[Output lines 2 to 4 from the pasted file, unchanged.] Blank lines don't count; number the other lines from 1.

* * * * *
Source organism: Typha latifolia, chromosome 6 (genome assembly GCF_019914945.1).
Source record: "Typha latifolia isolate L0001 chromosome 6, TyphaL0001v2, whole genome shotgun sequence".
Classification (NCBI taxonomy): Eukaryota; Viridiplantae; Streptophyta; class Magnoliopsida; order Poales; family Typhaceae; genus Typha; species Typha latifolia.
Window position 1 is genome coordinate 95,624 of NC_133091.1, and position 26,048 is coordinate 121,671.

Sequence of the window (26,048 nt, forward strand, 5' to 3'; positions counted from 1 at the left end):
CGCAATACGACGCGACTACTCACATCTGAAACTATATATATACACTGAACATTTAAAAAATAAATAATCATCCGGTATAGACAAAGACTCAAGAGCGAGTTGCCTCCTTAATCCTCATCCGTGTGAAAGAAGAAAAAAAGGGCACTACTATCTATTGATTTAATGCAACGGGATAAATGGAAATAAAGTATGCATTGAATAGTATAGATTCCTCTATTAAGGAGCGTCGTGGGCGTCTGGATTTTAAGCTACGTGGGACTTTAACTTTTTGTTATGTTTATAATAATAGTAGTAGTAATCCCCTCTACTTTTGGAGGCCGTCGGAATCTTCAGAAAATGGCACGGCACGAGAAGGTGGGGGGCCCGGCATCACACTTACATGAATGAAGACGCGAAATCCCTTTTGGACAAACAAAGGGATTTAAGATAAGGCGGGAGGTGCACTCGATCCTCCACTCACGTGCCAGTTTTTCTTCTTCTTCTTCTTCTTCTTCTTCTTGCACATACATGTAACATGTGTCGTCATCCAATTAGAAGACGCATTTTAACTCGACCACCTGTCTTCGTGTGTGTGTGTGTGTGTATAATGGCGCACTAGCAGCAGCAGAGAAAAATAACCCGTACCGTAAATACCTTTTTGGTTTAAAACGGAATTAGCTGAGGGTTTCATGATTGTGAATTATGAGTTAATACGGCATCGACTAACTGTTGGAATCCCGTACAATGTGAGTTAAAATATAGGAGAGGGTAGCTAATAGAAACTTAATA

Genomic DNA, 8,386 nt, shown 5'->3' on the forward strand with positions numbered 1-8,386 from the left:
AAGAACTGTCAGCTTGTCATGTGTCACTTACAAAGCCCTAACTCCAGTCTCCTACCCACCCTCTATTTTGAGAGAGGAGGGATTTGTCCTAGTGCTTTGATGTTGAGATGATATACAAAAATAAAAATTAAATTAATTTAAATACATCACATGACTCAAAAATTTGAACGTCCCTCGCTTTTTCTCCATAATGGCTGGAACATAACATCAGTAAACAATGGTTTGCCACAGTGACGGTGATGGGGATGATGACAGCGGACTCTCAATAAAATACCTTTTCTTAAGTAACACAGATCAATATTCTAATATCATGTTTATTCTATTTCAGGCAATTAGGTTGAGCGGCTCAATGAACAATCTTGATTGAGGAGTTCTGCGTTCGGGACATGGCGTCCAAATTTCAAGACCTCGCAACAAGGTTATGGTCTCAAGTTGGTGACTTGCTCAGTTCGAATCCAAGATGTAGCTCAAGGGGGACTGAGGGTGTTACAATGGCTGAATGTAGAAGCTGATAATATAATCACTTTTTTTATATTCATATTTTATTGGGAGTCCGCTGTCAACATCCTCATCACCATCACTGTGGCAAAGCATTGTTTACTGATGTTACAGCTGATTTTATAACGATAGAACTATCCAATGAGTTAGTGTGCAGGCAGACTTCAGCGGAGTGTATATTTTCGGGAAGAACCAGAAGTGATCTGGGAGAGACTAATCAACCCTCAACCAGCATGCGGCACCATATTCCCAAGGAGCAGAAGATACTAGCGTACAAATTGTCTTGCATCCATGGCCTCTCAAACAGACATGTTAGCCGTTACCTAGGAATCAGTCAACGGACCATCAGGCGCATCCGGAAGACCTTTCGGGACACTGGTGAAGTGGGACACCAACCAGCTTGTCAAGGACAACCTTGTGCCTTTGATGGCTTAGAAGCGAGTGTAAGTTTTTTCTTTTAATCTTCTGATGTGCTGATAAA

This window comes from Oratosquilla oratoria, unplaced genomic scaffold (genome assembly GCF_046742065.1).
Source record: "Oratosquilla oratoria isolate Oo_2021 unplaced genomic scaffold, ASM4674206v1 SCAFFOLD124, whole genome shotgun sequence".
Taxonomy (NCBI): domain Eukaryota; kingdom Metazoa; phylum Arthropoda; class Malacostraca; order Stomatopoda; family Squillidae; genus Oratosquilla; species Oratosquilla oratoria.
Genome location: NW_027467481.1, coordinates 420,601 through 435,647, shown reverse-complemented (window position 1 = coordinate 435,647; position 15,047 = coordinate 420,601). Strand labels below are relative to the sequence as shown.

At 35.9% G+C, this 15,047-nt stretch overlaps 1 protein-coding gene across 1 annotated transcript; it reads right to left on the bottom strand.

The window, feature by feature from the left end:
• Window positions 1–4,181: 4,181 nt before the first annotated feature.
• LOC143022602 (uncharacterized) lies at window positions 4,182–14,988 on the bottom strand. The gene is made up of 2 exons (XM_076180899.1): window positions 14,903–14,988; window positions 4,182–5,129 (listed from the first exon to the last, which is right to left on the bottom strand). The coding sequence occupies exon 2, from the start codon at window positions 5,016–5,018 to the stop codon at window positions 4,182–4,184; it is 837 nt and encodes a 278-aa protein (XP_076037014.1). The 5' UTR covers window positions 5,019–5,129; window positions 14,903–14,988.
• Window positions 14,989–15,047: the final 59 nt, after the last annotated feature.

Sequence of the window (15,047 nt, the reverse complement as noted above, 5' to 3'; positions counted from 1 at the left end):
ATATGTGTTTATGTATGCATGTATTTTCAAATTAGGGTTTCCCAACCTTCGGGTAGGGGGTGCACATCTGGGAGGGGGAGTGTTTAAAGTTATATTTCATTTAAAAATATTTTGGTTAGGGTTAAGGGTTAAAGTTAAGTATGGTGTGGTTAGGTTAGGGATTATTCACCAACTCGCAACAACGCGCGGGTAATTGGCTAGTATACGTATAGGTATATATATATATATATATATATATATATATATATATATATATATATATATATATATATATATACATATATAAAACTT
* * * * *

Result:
Source record: "Typha latifolia isolate L0001 chromosome 6, TyphaL0001v2, whole genome shotgun sequence".
Classification (NCBI taxonomy): Eukaryota; Viridiplantae; Streptophyta; class Magnoliopsida; order Poales; family Typhaceae; genus Typha; species Typha latifolia.
Window position 1 is genome coordinate 95,624 of NC_133091.1, and position 26,048 is coordinate 121,671.